The Long Cool Journey of Dr. Dog
With a new album and a show this week at Turner Hall, a band member reflects on its 15-year history.
Pennsylvania-based Dr. Dog made the jump to major indie label ANTI around 2010 but the group still hasn’t lost sight of the scrappy, do-it-yourself mentality that got them where they are today. On last year’s B-Room, the band decided to leave the traditional studio where they had recorded and build their own in an old defunct silversmith mill. There they channeled a soulful vibe, finding freedom in doing it very much DIY. Singer Toby Leaman says for the album they were “trying to get the point across with less fluff…Just a leaner arrangement in general.”
While the music’s rich harmonies have drawn comparisons to bands like The Beatles, Beach Boys and The Band, each new album has helped prove they’re not just honing the past, but instead a uniquely talented band that’s not afraid to probe for something original. Part of their versatility comes from the one-two punch of lead singers Leaman and Scott McMicken, who formed the idea of the band in the 8th grade in the late 90s.
Dr Dog’s fairly accessible sound has caught the attention of new fans young and old. For example, last year they were on kids show Yo Gabba Gabba! and included on vinyl in cases of Flying Dog beer. “You try to get everyone into what you’re doing,” says Leaman. “If kids are into it that’s great, if beer drinkers are into it that’s good too. It’s all good.”
Recently Released Video: Dr. Dog – “Distant Light”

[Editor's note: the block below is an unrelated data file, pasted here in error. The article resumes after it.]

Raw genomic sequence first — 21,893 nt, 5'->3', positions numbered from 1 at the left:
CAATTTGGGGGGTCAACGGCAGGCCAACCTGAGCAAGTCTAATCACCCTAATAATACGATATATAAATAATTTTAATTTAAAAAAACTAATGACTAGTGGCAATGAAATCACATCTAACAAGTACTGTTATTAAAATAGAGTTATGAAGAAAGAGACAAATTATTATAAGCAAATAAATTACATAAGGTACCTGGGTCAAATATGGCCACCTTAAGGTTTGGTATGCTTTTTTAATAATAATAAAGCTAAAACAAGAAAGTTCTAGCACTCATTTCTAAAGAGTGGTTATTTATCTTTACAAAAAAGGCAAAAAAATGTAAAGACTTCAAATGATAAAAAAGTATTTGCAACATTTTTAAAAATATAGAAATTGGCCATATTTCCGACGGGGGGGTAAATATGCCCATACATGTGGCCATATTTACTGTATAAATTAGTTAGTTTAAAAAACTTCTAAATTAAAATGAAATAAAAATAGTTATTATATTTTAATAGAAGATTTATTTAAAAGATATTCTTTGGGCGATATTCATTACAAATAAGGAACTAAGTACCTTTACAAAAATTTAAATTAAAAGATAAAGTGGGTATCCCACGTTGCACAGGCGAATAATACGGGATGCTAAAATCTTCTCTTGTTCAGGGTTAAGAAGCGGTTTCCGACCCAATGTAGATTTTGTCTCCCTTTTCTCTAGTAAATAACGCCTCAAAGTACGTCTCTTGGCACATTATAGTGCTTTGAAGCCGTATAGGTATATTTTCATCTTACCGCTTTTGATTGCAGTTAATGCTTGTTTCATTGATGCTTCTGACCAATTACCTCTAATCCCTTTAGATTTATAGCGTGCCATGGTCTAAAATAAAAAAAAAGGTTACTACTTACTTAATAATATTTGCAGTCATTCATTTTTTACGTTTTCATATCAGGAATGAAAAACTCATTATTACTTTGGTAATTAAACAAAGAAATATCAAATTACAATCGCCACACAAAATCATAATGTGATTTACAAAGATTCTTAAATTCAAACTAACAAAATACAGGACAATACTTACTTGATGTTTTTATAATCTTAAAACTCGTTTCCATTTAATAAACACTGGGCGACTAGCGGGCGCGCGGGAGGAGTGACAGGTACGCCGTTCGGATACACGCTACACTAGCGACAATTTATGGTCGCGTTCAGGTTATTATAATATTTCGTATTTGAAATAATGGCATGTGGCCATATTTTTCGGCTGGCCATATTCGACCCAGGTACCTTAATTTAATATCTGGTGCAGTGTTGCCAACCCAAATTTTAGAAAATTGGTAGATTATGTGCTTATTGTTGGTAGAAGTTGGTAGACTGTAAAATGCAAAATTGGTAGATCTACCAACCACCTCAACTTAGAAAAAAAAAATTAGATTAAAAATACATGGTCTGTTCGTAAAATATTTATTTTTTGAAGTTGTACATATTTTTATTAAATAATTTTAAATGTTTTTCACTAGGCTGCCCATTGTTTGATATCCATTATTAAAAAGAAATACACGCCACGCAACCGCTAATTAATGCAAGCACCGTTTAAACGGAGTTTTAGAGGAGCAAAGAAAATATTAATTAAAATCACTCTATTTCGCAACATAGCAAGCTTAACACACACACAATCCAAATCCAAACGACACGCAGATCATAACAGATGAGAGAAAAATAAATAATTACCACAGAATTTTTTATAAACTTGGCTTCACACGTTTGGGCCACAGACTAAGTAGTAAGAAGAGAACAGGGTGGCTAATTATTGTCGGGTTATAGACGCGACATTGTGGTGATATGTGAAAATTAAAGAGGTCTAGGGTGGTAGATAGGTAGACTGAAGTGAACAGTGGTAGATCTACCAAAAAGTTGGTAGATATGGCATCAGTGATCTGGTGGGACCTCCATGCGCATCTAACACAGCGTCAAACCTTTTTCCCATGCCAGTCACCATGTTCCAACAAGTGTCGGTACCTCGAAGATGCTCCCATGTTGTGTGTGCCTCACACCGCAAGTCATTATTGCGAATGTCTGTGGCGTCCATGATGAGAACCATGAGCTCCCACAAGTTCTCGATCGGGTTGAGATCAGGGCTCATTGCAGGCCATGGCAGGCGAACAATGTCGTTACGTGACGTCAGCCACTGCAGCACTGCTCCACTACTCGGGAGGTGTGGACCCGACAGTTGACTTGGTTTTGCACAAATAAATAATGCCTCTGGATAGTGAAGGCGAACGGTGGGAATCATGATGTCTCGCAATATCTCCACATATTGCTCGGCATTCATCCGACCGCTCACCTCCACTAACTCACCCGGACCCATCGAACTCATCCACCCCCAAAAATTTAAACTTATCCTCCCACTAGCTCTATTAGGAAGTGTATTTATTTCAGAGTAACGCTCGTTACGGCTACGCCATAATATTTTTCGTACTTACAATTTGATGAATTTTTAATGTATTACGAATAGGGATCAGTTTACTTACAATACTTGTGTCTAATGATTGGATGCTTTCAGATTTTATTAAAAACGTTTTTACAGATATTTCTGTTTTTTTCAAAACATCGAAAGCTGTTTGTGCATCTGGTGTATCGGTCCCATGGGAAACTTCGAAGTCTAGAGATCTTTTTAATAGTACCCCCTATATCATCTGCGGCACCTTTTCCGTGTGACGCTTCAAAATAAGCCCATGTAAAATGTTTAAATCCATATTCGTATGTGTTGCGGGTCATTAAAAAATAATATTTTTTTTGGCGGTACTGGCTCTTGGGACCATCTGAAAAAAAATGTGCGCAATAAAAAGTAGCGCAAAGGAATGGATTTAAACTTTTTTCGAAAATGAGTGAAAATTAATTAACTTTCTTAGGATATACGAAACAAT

We caught up with Leaman prior to the band’s Turner Hall Ballroom show Feb 5 to talk about B-Room, their soul music influence and getting to see other bands (and comedian Louis C.K.) on tour.
Oh yeah. They all change pretty drastically. There’s a song on there called “Too Weak to Ramble” on the record that’s just me and Scott, just two guitars and a voice. We do that one now with a full band. It sounds really good. “Long Way Down” has horns and stuff and we have to work our way around that song. We all knew that going into it. You’re never sure what’s going to stick live and what stuff you’ll play for a tour. But so far so good. Everything’s been working out alright.
Could you talk about the building where you recorded B-Room? Why did you feel it was the right spot to record?
We started last February and worked on it a month and a half before we started recording. It was a big open space. [The owner of the mill] was happy that the space was getting used for something good and being cleaned up a lot. It looks pretty tight and we always wanted to have our own studio. This one has plenty of room and has a b-room in it, so we have two working rooms that people can record in separately. You can live there if you have to. It’s the kind of the place you always want when you’re a little kid.
What was the biggest influence of the space on the sound?
We have a certain aesthetic that we’ve been chasing down for years and never get too much closer but a little bit closer when we make an album. So we’ve just been trying to get better at it. As far as going for a specific sound I think it’s the same sound we’ve always been going for, just a real sound that is raw and also warm and legit, doesn’t sound bloated or super compressed. An unmanipulated, lean sound.
Much has been mentioned about the Philly soul sound on the album. What attracts you to soul music?
We’ve been listening to that kind of music for years. That whole feel just came from playing together. We focused a lot more on playing together on this record. Everyone in the room, just the six of us playing all day. A lot of times when you’re doing that your parts became a little sparser, a little more nuanced, and everyone underplays just a little bit just to get the vibe right. It just happened to go in the soul realm. I like all the regional soul and there’s merit in all of it. Philly has it’s own quirks and jagged edges.